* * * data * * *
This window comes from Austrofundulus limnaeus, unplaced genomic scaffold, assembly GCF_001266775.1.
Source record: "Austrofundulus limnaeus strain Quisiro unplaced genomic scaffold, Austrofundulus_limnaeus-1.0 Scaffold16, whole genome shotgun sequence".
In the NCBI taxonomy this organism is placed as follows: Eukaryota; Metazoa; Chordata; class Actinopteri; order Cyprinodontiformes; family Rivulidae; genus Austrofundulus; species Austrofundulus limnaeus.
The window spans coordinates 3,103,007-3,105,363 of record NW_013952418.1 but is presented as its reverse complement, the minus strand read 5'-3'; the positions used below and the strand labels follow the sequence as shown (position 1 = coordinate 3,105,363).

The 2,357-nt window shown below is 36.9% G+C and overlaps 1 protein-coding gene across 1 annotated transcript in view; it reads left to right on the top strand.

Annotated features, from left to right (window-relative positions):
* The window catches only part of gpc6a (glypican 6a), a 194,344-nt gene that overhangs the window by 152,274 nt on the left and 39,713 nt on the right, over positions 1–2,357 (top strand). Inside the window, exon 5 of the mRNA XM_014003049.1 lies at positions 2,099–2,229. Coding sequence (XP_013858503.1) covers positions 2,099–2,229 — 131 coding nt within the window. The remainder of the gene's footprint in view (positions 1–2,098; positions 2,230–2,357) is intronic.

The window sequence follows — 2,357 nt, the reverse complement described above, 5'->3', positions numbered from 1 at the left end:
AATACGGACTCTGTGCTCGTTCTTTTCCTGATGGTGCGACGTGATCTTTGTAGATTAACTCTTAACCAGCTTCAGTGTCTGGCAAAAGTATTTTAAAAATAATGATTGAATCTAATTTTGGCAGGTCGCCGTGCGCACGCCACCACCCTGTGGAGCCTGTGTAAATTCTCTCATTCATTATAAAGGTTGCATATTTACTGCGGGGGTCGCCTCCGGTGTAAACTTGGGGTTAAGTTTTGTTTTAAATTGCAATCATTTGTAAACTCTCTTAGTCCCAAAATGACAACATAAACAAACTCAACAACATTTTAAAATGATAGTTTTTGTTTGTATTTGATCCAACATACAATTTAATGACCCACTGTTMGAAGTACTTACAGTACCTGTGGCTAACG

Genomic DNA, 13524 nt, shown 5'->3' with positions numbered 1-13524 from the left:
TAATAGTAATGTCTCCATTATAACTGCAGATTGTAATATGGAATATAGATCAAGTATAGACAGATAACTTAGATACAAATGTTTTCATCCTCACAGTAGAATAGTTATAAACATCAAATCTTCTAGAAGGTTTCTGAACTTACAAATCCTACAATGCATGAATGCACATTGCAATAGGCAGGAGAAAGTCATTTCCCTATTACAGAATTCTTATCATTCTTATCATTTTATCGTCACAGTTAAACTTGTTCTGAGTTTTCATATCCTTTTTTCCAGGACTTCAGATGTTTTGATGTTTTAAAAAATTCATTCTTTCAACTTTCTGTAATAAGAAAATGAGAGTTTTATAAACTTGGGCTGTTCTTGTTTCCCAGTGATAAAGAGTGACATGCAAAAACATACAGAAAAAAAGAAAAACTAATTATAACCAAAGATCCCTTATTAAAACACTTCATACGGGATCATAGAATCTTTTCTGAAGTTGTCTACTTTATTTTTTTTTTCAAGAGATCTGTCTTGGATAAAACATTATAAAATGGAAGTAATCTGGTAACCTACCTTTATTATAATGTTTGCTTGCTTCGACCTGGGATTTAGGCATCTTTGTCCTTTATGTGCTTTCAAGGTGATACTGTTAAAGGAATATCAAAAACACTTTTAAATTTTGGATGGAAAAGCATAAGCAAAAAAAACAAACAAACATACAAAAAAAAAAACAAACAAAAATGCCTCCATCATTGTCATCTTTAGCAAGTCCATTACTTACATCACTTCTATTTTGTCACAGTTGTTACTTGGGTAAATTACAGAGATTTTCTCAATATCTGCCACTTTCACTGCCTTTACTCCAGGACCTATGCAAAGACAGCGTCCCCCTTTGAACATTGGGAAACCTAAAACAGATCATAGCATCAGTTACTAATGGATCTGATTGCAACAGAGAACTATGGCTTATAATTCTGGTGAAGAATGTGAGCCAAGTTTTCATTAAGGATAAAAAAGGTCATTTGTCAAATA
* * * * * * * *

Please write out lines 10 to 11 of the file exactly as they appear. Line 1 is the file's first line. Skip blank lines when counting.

Genomic DNA, 13524 nt, shown 5'->3' with positions numbered 1-13524 from the left:
TAATAGTAATGTCTCCATTATAACTGCAGATTGTAATATGGAATATAGATCAAGTATAGACAGATAACTTAGATACAAATGTTTTCATCCTCACAGTAGAATAGTTATAAACATCAAATCTTCTAGAAGGTTTCTGAACTTACAAATCCTACAATGCATGAATGCACATTGCAATAGGCAGGAGAAAGTCATTTCCCTATTACAGAATTCTTATCATTCTTATCATTTTATCGTCACAGTTAAACTTGTTCTGAGTTTTCATATCCTTTTTTCCAGGACTTCAGATGTTTTGATGTTTTAAAAAATTCATTCTTTCAACTTTCTGTAATAAGAAAATGAGAGTTTTATAAACTTGGGCTGTTCTTGTTTCCCAGTGATAAAGAGTGACATGCAAAAACATACAGAAAAAAAGAAAAACTAATTATAACCAAAGATCCCTTATTAAAACACTTCATACGGGATCATAGAATCTTTTCTGAAGTTGTCTACTTTATTTTTTTTTTCAAGAGATCTGTCTTGGATAAAACATTATAAAATGGAAGTAATCTGGTAACCTACCTTTATTATAATGTTTGCTTGCTTCGACCTGGGATTTAGGCATCTTTGTCCTTTATGTGCTTTCAAGGTGATACTGTTAAAGGAATATCAAAAACACTTTTAAATTTTGGATGGAAAAGCATAAGCAAAAAAAACAAACAAACATACAAAAAAAAAAACAAACAAAAATGCCTCCATCATTGTCATCTTTAGCAAGTCCATTACTTACATCACTTCTATTTTGTCACAGTTGTTACTTGGGTAAATTACAGAGATTTTCTCAATATCTGCCACTTTCACTGCCTTTACTCCAGGACCTATGCAAAGACAGCGTCCCCCTTTGAACATTGGGAAACCTAAAACAGATCATAGCATCAGTTACTAATGGATCTGATTGCAACAGAGAACTATGGCTTATAATTCTGGTGAAGAATGTGAGCCAAGTTTTCATTAAGGATAAAAAAGGTCATTTGTCAAATA